While we’re still overthinking the most delicious answer, our coffee gets cold. Calls like this are the reason why our mind tends to take mental shortcuts intuitively. Fredkin’s Paradox is also reminiscent of the Law of Triviality, the idea that groups tend to spend the most time discussing trivial issues rather than on the ones that have lots of money involved. At the end of the day, it seems to come down to knowing intuitively when we face an important decision. Such as the next one.
6. The Crocodile Paradox: Anticipating the Next Move
The crocodile of this story has some good news and bad news for us. The bad news is that it has stolen a child. The good news is that the crocodile is promising to return the kid if we correctly predict what it’s going to do next. Predicting the reptile will return the child puts us at ease — at least logically. Though, anticipating that the crocodile won’t return its victim puts the poor animal into a dilemma.
If the croc doesn’t return the kid, our prediction was correct and the child must be released. The only problem is that this would violate the crocodile’s own terms. Because if the child is returned, after all, our prediction would suddenly become incorrect. What would you do if you were a crocodile obsessed with adhering to its self-imposed logic?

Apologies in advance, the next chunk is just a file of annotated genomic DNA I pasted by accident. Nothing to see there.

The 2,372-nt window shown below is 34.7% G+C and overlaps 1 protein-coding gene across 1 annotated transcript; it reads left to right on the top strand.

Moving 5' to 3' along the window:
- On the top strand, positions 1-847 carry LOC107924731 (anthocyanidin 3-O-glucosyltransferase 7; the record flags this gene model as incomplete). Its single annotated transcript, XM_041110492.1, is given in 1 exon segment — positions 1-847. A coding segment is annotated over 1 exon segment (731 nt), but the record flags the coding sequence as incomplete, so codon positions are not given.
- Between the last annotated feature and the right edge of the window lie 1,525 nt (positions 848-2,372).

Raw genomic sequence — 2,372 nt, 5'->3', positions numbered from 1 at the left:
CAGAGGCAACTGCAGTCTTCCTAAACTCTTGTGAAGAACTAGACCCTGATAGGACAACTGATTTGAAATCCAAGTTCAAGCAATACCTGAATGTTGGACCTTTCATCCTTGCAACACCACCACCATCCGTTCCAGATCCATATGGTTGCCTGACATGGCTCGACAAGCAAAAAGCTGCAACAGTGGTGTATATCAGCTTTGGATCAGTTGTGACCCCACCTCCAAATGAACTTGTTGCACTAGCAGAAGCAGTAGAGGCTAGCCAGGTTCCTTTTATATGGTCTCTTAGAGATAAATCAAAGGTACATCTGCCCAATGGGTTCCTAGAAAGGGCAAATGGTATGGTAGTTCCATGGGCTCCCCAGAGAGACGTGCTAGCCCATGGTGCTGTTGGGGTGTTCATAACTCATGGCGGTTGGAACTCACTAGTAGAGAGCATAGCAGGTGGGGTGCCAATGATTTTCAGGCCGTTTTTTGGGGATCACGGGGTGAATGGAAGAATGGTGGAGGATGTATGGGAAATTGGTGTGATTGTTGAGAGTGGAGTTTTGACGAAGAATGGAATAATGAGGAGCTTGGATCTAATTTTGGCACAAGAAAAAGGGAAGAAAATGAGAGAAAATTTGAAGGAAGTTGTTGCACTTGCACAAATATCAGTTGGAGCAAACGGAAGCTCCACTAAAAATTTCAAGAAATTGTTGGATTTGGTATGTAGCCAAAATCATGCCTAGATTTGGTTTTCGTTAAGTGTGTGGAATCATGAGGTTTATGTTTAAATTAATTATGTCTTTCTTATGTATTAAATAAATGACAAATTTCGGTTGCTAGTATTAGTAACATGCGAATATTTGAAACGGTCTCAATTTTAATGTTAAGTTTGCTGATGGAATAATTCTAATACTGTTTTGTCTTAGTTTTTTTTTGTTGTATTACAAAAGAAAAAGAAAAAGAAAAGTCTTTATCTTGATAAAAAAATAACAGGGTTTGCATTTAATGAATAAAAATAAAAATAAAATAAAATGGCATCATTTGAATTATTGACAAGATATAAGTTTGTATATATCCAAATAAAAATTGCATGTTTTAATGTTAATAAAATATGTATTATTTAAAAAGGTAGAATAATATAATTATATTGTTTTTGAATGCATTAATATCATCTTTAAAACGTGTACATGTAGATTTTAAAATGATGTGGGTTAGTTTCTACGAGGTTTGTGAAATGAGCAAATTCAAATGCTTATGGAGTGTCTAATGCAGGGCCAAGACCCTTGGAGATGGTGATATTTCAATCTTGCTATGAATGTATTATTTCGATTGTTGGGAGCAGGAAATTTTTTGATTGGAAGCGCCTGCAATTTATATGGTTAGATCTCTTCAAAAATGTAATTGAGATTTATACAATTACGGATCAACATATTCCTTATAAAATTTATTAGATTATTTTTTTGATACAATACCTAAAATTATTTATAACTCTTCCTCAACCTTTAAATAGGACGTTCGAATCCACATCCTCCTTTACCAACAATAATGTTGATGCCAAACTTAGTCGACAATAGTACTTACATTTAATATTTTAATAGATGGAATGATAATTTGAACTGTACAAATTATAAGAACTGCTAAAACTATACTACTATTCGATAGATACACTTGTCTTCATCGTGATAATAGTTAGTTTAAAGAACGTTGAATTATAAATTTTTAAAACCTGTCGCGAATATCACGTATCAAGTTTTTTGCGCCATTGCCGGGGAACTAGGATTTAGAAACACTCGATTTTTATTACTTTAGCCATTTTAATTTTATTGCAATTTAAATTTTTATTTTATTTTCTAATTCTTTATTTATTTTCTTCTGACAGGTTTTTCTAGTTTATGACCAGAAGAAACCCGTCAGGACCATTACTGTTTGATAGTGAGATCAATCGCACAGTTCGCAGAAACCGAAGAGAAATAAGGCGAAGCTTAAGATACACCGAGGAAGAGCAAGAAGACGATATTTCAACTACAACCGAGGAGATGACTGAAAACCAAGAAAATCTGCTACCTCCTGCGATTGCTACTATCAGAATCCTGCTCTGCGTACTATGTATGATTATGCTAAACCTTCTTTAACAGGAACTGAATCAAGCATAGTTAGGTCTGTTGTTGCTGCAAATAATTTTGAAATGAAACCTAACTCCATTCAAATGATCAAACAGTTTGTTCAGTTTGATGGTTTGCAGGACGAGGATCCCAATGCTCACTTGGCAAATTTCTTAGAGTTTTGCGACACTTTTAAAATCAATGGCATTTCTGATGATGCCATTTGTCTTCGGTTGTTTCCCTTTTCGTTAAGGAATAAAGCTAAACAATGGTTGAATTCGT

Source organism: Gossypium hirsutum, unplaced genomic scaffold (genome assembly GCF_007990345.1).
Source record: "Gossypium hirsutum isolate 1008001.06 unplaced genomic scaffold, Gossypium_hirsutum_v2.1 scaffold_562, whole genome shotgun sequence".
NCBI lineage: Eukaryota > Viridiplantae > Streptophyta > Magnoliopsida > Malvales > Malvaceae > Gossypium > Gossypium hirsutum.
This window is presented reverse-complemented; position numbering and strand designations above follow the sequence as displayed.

While similar to our first paradoxical example, Buridan’s Bridge, there don’t seem to be any workarounds for the Crocodile Paradox. Perhaps unless we’re willing to meddle with the definition of the verb ‘to return’ in the spirit of Sorites.
7. Schrödinger’s Cat: Dead? Alive? Both?
The last of our paradoxical examples is the strangest contradiction of them all. At the same time, it’s also surprisingly factual. Schrödinger’s Cat is a thought experiment proposed by Austrian physicist Erwin Schrödinger. In 1935 he wrote:
One can even set up quite ridiculous cases. A cat is penned up in a steel chamber, along with the following device (which must be secured against direct interference by the cat): in a Geiger counter there is a tiny bit of radioactive substance, so small, that perhaps in the course of the hour one of the atoms decays, but also, with equal probability, perhaps none; if it happens, the counter tube discharges and through a relay releases a hammer which shatters a small flask of hydrocyanic acid.
If one has left this entire system to itself for an hour, one would say that the cat still lives if meanwhile no atom has decayed. The psi-function of the entire system would express this by having in it the living and dead cat (pardon the expression) mixed or smeared out in equal parts.Erwin Schrödinger